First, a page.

Translation Robert Lemon
To the Previously Most Common Bird in the World
To be the last of one’s kind
what a strange mission
When you once had different notions
of confinement and wide open spaces Very different
from the senior suite at the Cincinnati Zoo
Martha the last passenger pigeon in the world
what a dilemma that you were all so tasty
A single deli-wholesaler
sold in 1855 eighteen thousand
of you to hungry New Yorkers
When in your aviary
you miss real flying
remember your flocks
thousands of meters wide
or the breeding colonies
measuring fifty by six kilometers How you
darkened the sky as the first
European immigrants came to America How you
made them stand for hours
in the dark and make astounded calculations
Remember the time before
the extermination methods and railroad network
You were endangered
by a few wild animals
They are the plants in the headlines, not those in the meadows,
the forests and swamps, gardens and parks.
They are the plants that have been drawn into the subjunctive,
because we repotted them in imaginary parks,
a chapter in Earth history. Those that made way
for new developments, beltways, and power plants,
in the parallel universe they smell wonderful,
but in this one they just smell of paper and lists,
a bad conscience, and high profits.
We find ourselves deep in the thicket of guilt,
which grows up over lost jewelry, discarded rings,
ankle bracelets made of tarnished silver. In vain we trade
old feelings, search for images that move in dreams.
In my rib cage my heart glints like a hidden seed
of cress, a little leaf of dandelion.
Dim light falls on something drawn on the wall,
and I see they are pictures of the extinct plants.
For one moment all their names whisper at the same time,
And their colors shine forth again,
shine and shine, and together add up to a spring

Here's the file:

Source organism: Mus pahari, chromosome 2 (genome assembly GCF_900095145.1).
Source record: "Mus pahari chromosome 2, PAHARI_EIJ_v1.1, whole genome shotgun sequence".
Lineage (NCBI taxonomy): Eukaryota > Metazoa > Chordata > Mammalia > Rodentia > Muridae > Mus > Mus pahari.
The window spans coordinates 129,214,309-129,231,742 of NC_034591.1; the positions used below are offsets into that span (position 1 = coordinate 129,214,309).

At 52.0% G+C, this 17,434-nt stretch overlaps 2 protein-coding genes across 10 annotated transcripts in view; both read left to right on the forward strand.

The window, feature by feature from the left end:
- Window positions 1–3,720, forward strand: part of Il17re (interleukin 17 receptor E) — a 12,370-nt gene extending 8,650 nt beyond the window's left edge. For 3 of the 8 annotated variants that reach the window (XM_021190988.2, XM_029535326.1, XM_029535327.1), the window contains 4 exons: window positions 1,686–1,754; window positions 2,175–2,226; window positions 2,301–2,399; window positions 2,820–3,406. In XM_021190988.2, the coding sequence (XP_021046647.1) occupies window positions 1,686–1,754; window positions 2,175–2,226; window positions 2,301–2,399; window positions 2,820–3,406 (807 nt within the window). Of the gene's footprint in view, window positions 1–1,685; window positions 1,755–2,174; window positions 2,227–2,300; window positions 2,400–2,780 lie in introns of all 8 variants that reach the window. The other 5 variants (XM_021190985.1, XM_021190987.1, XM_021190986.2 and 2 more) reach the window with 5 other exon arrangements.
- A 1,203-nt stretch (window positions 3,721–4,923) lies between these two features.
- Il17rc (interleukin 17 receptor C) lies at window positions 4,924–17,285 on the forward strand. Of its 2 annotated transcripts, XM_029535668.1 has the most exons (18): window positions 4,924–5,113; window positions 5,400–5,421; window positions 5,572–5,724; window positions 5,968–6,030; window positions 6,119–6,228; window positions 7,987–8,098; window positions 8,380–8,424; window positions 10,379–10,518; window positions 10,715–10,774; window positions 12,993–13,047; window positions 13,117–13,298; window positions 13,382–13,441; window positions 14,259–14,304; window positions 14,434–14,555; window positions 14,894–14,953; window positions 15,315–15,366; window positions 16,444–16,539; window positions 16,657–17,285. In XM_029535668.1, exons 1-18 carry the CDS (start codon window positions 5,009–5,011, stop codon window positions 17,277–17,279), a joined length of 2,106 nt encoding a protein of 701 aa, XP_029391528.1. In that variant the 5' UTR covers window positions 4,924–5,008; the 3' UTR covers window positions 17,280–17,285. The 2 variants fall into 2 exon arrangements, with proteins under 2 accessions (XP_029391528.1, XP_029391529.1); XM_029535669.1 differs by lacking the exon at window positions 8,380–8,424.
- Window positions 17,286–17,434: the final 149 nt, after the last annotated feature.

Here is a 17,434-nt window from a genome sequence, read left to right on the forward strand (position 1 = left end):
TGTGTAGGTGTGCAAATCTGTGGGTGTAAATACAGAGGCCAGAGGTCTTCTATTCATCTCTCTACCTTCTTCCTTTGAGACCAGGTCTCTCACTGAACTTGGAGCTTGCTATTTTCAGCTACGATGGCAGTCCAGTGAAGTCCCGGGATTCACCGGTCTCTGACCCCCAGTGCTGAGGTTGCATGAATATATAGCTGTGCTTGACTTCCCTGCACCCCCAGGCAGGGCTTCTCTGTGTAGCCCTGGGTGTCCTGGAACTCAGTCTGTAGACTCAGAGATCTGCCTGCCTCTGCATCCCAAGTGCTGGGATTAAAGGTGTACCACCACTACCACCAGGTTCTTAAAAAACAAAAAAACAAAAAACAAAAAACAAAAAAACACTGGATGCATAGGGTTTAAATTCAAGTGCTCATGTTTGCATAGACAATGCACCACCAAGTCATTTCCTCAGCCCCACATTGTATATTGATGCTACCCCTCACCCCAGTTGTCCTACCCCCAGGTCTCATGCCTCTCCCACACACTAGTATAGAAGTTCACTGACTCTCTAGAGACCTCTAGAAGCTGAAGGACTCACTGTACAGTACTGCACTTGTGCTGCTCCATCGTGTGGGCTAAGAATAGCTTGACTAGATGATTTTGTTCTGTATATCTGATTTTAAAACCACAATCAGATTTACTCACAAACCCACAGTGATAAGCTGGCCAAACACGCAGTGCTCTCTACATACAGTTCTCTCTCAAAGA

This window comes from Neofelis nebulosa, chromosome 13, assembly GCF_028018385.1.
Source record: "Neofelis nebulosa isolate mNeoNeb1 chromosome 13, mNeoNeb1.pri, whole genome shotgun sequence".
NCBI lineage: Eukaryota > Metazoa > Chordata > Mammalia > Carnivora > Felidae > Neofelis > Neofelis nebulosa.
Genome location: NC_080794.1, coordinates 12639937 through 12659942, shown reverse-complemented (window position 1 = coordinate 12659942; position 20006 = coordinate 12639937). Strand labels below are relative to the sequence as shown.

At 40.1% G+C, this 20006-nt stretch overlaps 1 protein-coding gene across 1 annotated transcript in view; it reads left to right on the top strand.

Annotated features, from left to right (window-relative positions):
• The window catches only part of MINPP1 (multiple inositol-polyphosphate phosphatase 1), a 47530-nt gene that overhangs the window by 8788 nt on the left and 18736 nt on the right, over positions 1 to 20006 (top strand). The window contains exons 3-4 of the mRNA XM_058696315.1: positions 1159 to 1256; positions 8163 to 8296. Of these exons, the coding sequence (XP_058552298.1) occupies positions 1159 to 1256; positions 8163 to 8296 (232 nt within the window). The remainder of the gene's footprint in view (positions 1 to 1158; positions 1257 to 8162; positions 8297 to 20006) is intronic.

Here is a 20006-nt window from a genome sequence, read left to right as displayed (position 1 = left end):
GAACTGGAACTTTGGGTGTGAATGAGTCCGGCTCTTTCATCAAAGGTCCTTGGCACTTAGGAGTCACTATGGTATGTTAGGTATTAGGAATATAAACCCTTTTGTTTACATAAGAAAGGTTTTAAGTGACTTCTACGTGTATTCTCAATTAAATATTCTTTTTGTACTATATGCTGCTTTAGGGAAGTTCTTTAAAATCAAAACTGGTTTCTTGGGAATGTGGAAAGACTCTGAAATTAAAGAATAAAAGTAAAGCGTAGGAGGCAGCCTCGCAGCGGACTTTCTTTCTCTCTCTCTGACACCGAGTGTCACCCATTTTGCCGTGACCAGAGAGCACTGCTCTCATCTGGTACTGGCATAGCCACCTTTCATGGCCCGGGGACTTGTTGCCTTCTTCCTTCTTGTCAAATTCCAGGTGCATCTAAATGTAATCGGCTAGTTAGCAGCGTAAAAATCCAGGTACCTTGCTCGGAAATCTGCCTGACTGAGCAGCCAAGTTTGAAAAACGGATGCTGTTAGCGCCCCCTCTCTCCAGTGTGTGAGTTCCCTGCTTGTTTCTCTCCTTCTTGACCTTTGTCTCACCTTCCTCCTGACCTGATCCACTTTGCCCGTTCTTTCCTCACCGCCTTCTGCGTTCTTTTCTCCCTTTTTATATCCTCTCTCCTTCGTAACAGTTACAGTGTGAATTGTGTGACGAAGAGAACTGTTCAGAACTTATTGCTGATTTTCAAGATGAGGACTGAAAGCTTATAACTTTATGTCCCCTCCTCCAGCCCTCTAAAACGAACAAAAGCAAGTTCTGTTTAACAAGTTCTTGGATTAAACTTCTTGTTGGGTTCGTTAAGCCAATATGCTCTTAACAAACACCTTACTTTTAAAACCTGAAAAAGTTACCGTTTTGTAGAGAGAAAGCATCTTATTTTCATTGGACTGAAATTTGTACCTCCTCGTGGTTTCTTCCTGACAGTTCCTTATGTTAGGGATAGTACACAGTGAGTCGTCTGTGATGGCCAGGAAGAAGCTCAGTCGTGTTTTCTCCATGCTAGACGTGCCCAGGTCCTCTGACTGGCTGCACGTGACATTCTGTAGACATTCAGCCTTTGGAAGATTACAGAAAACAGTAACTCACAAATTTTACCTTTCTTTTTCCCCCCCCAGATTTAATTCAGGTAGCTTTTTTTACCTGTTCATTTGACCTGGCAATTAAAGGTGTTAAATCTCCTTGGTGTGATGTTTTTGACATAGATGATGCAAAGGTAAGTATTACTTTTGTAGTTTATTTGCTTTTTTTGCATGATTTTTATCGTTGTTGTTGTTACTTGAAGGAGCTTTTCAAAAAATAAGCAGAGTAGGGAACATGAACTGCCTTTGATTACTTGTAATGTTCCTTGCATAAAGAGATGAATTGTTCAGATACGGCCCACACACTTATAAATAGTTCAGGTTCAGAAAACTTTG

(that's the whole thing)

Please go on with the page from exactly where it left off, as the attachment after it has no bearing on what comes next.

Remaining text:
like hardly any before,
like hardy any that ever existed in oil or on glossy paper,
like nothing ever produced in factories or industrial parks,
built on a pocket of land that was once theirs,
now so wildly overgrown with something new.
How we do it is not important.
Since last summer our research had been close
to its goal. Only the last step was missing.
I trembled as I said: A miniature mammoth
will carry our son around, Siberian tigers will
protect our daughters. One day will be like the other,
when we crack open the brains of large mammals:
ecstatic, dreamy, full of loss. Two hundred billion
nerve cells, dispersed, tied up in each other like
boats on the open sea. Brain, soul, and senses
set sail together, a fleet in formation.
Call it war, call it madness: this is
the freedom of love: to create new beings,
to set them aside for ourselves. This is the freedom
of our species, to create other species.
God gave us the gift of a construction kit.
It is true, you can be too dreamy
to survive. There were always several
heavens strolling beside you. All the other
species were friendly. Well, until we came.
God gave us rage, that strong feeling
without direction or utility, and an appetite. You, Dodo,
then vanished quickly into that other world,
in which Alice is forever trying to learn Wonderland games
from you. But that’s not enough for us, we want
you back. Cute, naïve, with your trusting, dumb nests
on the ground. We think of you as a harmless companion
for our children. Believe me: we’re almost there.
Dodo, you will be reborn like the sunlight
at the break of day. I promise you:
You will be among the first that we make.
From: Silke Scheuermann, A Sketch of Grass. Poems. © Schöffling and Co., Frankfurt am Main, 2014.
Aus: Silke Scheuermann, Skizze vom Gras. Gedichte © Schöffling & Co. Verlagsbuchhandlung GmbH, Frankfurt am Main 2014